Thermal image showing how a Passivhaus refurbishment/makeover of a terraced home (the blue one) means it radiates (loses) no heat compared to its neighbours (red and yellow - meaning they are radiating heat. The more red, the more heat is being lost).
Delegates in Marrakesh for yet another climate conference, the 2016 UN Conference of the Parties (COP22), have been studying a report by UNEP on what the world needs to do to meet the requirements of the Paris Agreement and halt dangerous global warming.

COP22 is about following up the just-ratified Paris Agreement. The agreement marks a turning point in the history of the world, establishing both the commitment and the framework for dealing with climate change. COP22 is about fleshing out the detail, and there is a great deal of detail to be fleshed out.

The Intended Nationally Determined Contributions from COP21 form the basis of the Paris Agreement; they are the pledges that each country laid out at year’s negotiations, showing their contribution to tackling climate. But these presently fall well short of achieving COP21’s “well below 2°C” temperature goal.

The Emissions Gap Report

Just in advance of the conference the UNEP issued its “Emissions Gap Report“, which notes the “troubling paradox at the heart of climate policy”.
Erik Solheim
Erik Solheim
In the words of Erik Solheim, the head of the program, the paradox is that “on the one hand nobody can doubt the historic success of the Paris Agreement, but on the other hand everybody willing to look can already see the impact of our changing climate”.

(Everybody, that is, apart from the Republicans in the US who elected Donald Trump and his cronies. But that is another story.)

This report estimates that we are actually on track for global warming of up to 3.4°C – way over the target. The current commitments made by nations “will reduce emissions by no more than a third of the levels required by 2030 to avert disaster”, he says.

“So, we must take urgent action. If we don’t, we will mourn the loss of biodiversity and natural resources. We will regret the economic fallout. But most of all we will grieve over the avoidable human tragedy.”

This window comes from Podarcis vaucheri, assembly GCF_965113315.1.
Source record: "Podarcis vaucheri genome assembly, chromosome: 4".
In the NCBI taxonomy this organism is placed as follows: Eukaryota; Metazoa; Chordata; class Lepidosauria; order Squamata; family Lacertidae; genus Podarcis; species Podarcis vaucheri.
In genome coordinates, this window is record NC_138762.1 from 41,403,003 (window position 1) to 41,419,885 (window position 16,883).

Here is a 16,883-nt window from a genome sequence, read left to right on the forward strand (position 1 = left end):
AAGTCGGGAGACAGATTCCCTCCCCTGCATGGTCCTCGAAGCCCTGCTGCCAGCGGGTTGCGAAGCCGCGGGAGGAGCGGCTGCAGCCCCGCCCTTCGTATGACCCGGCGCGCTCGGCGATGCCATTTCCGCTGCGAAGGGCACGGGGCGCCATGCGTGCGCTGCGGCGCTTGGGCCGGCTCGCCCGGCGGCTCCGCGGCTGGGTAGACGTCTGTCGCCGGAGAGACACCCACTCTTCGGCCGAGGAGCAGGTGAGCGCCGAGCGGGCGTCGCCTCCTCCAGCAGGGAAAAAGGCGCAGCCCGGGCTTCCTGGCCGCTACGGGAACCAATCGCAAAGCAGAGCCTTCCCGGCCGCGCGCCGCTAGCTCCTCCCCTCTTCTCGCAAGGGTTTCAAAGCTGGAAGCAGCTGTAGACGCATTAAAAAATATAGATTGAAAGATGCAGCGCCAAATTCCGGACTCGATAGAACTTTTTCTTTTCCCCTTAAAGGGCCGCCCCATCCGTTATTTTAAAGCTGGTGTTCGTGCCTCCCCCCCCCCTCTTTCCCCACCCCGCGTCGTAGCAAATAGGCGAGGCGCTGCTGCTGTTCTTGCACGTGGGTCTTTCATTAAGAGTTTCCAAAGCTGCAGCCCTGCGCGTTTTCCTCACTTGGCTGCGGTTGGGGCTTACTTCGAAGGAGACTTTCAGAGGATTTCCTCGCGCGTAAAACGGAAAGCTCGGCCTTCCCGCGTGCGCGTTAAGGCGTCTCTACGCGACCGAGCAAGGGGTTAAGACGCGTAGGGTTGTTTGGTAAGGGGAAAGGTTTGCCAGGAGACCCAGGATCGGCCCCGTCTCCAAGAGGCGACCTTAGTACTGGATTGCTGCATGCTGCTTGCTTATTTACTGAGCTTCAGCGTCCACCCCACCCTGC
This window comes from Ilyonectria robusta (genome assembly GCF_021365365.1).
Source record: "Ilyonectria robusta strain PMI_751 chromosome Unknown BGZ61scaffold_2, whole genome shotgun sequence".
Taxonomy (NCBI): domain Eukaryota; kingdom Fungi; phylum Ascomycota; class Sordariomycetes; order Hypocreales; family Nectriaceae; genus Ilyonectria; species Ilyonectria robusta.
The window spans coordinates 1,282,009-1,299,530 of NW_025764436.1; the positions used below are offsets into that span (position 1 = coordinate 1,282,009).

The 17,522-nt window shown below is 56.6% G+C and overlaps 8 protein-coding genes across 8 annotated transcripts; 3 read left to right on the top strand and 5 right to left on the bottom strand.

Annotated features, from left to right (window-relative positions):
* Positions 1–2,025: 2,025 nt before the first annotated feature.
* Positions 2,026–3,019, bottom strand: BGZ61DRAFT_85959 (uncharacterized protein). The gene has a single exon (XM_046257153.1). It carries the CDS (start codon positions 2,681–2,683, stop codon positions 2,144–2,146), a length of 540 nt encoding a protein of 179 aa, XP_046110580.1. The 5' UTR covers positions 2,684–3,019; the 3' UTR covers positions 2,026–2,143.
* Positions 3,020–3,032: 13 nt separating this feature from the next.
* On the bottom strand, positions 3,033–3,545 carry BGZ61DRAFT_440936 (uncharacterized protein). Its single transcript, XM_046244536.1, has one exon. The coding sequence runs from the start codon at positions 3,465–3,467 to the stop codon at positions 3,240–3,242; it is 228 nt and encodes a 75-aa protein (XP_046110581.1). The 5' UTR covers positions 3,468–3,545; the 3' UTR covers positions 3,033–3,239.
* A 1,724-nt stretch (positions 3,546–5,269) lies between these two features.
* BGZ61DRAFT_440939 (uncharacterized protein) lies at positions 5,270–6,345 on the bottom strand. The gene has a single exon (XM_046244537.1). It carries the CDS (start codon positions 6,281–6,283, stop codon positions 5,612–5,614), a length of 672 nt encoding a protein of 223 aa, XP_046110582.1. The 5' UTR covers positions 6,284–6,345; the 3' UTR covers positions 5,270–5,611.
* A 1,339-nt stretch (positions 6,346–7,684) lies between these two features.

Global greenhouse gas emissions continue to grow. UNEP is calling for accelerated efforts now, prior to 2020, and for nations to increase their ambitions in their INDCs.

“Pathways for staying well below 2°C and 1.5°C require deep emission reductions after, and preferably also before 2020, and lower levels of emissions in 2030 than earlier assessed 2°C pathways,” the report says.

The report does identify where solutions are available that can deliver low-cost emission reductions at scale, including the acceleration of energy efficiency.

Much has been said, including by myself, about the effect on emissions by actors who are not nations, such as cities, regions and companies. It’s possible, the report notes, that these could reduce emissions in 2020 and 2030 by a few additional gigatonnes, but it is difficult to assess the overlap with INDCs because these are not usually detailed enough and non-state actions can overlap or mutually reinforce each other.

The importance of energy efficiency

The report emphasises that ambitious action on energy efficiency is urgent. Well-documented opportunities exist to strengthen national policies on energy efficiency.

Studies based on the Fourth Assessment Report of the Intergovernmental Panel on Climate Change show that for a cost range of between US$20 and $100 per tonne of carbon dioxide, 5.9 gigatonnes of emissions could be saved from buildings, 4.1 for industry and 2.1 for transport by 2030. These estimates are conservative and the real potential in each sector is likely to be bigger.

A more recent analysis by the International Energy Agency indicates that the cumulative direct and indirect emissions estimates to 2035 are 30 gigatonnes for buildings, 22 for industry and 12 for transport.

The two studies are not comparable due to differences in approaches, but together illustrate the significant potential in the three sectors.

Improving energy efficiency also offers many other benefits like reduced air pollution and local employment.

It is an integral part of Sustainable Development Goal 7, which aims to “ensure access to affordable, reliable, sustainable and modern energy for all”.

The energy efficiency target is to double the global rate of improvement in energy efficiency by 2030, from 1.3 per cent per year to 2.6 per cent. Achieving this goal will be important for achieving many of the other goals:

  • Building energy efficiency will be increased by ratcheting up the ambition of energy codes, and increasing monitoring and enforcement of building regulations with the use of energy performance certification and with encouragement to create highly efficient buildings.
  • Industrial energy efficiency will be helped the more that companies introduce energy management by adopting ISO 50001 an energy performance monitoring. Energy performance standards need to be enforced for all industrial equipment.
  • Transport energy efficiency is improved by the adoption of vehicle fuel economy standards and electric mobility for passenger transport. For freight movements sustainable logistics can be deployed.
There is a huge role for energy service companies to offer these services.